Peel said that while the family can save money by buying goods in bulk, it will lose out on the cost benefits of "hand-me-down" clothing -- with all the children being the same age, she said, there won't be any clothes left to hand down.
And then there are the costs beyond adolescence, like college. By the time the octuplets turn 18 in 2027, the Web site SavingforCollege.com projects that four-year tuition at a public university will cost $87,200 per student.
If all eight octuplets head to a public college, the family could find itself stuck with tuition bills totalling nearly $700,000. That sum rises if any of the children go to a more expensive private college.
"The good news for this family is I'm sure they're going to be given a lot of things that will be very helpful," said Peel.
In years past, families with sextuplets -- six infants born at the same time -- have received everything from free cars to new homes to guaranteed college tuition.
Jon and Kate Gosselin, the parents of twins and sextuplets and the stars of the television show "Jon & Kate Plus Eight" on the TLC network, speak openly about the free vacations they've received in exchange for free publicity on their show. Kate Gosselin also received a free tummy tuck courtesy of a physician who was also featured on the show.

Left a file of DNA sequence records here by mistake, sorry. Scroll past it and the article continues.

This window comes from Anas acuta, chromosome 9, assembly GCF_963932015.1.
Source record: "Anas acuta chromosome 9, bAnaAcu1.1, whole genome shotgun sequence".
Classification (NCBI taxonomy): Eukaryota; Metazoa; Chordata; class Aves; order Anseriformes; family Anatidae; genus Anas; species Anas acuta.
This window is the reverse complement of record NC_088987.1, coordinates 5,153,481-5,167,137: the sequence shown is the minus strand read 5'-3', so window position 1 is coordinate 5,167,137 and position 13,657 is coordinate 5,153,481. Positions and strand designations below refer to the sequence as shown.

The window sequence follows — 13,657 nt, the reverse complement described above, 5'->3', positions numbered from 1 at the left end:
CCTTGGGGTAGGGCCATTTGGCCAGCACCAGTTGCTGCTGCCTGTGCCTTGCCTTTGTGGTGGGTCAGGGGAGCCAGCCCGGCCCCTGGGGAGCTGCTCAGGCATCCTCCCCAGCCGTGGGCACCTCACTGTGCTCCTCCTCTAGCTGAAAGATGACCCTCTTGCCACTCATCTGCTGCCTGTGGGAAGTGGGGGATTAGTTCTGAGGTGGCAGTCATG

The Chukwu family, who gave birth to the first-known octuplets, one of which died a week after birth, put out a call for donations when the children were born in Texas in 1998. It worked: They received cash contributions, volunteer help with child care, a year's worth of grocery and diaper donations and more.
Nkem Chukwu, the octuplets' mother, said the support the family received after the birth proved critical. She said the California octuplets' family should also ask for help.
"They need help. They need support from their community, from their church," she said.
And, she added, they have to "take it easy, just one day at a time."
With reports from ABC News' Allison Ehrlich, Joanna Schaffhausen and Gina Sunseri.